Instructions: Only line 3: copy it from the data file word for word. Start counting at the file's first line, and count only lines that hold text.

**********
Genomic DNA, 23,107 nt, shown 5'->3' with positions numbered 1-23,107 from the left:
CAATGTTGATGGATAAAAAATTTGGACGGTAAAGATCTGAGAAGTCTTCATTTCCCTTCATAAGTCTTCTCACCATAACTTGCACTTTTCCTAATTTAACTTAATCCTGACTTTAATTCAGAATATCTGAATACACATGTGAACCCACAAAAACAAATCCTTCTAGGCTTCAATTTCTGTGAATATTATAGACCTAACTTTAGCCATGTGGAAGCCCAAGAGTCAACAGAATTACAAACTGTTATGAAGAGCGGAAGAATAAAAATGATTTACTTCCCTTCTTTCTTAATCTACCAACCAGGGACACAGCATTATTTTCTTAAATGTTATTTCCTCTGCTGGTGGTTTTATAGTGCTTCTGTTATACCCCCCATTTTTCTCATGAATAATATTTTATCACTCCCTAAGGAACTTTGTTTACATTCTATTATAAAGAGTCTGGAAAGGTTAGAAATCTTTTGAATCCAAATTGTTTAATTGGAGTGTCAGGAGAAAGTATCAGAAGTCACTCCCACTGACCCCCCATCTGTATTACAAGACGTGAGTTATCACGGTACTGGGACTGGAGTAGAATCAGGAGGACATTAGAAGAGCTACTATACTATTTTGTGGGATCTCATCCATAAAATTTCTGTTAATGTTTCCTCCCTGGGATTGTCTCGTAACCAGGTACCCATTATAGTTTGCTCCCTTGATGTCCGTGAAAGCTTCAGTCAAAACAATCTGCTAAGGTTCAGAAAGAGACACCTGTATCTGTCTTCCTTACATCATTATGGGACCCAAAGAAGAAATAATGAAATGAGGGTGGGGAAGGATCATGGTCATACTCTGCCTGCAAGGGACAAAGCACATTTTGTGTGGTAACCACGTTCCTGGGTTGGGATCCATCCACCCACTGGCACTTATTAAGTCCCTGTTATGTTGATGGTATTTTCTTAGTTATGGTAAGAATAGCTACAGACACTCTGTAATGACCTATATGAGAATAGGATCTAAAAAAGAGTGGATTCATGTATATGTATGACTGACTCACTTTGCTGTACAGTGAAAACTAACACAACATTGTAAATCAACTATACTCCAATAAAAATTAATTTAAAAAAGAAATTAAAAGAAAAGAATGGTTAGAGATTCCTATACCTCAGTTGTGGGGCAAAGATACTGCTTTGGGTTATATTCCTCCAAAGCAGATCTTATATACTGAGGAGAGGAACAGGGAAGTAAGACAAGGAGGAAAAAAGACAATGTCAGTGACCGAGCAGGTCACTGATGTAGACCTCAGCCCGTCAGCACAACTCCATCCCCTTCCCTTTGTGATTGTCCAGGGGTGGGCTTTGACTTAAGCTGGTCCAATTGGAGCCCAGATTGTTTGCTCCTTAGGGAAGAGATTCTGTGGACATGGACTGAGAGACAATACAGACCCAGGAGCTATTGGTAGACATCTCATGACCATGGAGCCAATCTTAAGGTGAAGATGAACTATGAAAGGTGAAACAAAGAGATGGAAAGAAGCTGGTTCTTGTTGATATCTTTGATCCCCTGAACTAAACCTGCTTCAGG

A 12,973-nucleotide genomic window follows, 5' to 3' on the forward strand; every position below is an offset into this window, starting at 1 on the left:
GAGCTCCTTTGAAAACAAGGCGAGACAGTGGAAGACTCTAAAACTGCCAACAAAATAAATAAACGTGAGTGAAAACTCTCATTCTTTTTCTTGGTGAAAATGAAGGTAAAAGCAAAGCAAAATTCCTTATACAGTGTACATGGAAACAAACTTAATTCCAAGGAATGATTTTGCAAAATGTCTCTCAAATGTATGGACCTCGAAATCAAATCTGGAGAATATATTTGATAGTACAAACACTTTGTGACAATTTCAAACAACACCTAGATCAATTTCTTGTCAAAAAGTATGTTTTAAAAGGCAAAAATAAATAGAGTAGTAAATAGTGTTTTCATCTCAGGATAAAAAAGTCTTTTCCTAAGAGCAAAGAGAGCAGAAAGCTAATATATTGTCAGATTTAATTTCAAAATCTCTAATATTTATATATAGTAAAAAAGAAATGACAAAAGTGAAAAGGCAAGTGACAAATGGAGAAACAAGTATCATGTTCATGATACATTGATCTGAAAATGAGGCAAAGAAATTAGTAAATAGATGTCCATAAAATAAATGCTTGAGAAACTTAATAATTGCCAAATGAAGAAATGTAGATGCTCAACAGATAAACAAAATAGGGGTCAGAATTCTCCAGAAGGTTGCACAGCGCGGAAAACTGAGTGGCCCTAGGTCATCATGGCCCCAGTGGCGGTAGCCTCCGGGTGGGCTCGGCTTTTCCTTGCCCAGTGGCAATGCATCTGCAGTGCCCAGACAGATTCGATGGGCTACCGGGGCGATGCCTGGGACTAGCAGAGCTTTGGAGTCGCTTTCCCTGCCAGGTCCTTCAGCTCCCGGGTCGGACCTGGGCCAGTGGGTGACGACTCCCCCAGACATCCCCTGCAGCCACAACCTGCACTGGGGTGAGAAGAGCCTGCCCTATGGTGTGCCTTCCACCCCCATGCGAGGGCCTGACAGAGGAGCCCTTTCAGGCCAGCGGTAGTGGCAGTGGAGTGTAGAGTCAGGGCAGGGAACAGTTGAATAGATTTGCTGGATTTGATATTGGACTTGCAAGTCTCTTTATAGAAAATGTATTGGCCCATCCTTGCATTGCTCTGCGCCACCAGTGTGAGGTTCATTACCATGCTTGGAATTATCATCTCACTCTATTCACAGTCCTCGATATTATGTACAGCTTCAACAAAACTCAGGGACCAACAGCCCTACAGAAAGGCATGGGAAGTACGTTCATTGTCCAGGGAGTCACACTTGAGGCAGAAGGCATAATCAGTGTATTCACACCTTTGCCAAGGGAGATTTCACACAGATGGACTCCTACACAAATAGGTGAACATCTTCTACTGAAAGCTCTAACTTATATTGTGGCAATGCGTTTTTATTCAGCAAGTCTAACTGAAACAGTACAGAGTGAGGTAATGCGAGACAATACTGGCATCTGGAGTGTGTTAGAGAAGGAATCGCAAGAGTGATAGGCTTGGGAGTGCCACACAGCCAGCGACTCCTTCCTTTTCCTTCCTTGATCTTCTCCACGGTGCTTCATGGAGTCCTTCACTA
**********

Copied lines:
A 12,973-nucleotide genomic window follows, 5' to 3' on the forward strand; every position below is an offset into this window, starting at 1 on the left: